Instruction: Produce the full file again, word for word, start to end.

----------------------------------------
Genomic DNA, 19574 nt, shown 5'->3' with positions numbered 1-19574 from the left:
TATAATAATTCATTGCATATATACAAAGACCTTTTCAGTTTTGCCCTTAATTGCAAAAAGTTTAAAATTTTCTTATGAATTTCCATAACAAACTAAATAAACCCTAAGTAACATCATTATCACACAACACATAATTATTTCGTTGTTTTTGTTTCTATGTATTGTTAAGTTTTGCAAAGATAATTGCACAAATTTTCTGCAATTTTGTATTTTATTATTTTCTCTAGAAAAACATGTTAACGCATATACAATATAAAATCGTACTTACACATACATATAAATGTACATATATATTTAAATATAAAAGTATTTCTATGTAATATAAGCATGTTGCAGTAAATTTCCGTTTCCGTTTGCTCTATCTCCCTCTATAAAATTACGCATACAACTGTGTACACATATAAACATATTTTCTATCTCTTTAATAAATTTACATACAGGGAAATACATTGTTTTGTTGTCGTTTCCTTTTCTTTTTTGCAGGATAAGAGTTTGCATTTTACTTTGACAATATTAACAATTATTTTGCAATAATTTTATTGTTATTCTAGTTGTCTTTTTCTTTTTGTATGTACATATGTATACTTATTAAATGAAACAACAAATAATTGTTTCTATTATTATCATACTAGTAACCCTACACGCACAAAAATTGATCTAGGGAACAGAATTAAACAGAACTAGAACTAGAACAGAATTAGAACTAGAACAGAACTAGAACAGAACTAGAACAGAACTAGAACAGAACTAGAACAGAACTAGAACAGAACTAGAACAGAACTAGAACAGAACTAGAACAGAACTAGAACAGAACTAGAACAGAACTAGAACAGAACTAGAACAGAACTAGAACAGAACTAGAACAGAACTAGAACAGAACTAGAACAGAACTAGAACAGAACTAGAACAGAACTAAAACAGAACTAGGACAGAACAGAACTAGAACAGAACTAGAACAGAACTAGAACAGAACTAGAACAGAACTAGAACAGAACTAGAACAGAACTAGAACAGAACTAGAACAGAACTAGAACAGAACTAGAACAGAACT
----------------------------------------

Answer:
Genomic DNA, 19574 nt, shown 5'->3' with positions numbered 1-19574 from the left:
TATAATAATTCATTGCATATATACAAAGACCTTTTCAGTTTTGCCCTTAATTGCAAAAAGTTTAAAATTTTCTTATGAATTTCCATAACAAACTAAATAAACCCTAAGTAACATCATTATCACACAACACATAATTATTTCGTTGTTTTTGTTTCTATGTATTGTTAAGTTTTGCAAAGATAATTGCACAAATTTTCTGCAATTTTGTATTTTATTATTTTCTCTAGAAAAACATGTTAACGCATATACAATATAAAATCGTACTTACACATACATATAAATGTACATATATATTTAAATATAAAAGTATTTCTATGTAATATAAGCATGTTGCAGTAAATTTCCGTTTCCGTTTGCTCTATCTCCCTCTATAAAATTACGCATACAACTGTGTACACATATAAACATATTTTCTATCTCTTTAATAAATTTACATACAGGGAAATACATTGTTTTGTTGTCGTTTCCTTTTCTTTTTTGCAGGATAAGAGTTTGCATTTTACTTTGACAATATTAACAATTATTTTGCAATAATTTTATTGTTATTCTAGTTGTCTTTTTCTTTTTGTATGTACATATGTATACTTATTAAATGAAACAACAAATAATTGTTTCTATTATTATCATACTAGTAACCCTACACGCACAAAAATTGATCTAGGGAACAGAATTAAACAGAACTAGAACTAGAACAGAATTAGAACTAGAACAGAACTAGAACAGAACTAGAACAGAACTAGAACAGAACTAGAACAGAACTAGAACAGAACTAGAACAGAACTAGAACAGAACTAGAACAGAACTAGAACAGAACTAGAACAGAACTAGAACAGAACTAGAACAGAACTAGAACAGAACTAGAACAGAACTAGAACAGAACTAGAACAGAACTAGAACAGAACTAGAACAGAACTAAAACAGAACTAGGACAGAACAGAACTAGAACAGAACTAGAACAGAACTAGAACAGAACTAGAACAGAACTAGAACAGAACTAGAACAGAACTAGAACAGAACTAGAACAGAACTAGAACAGAACTAGAACAGAACT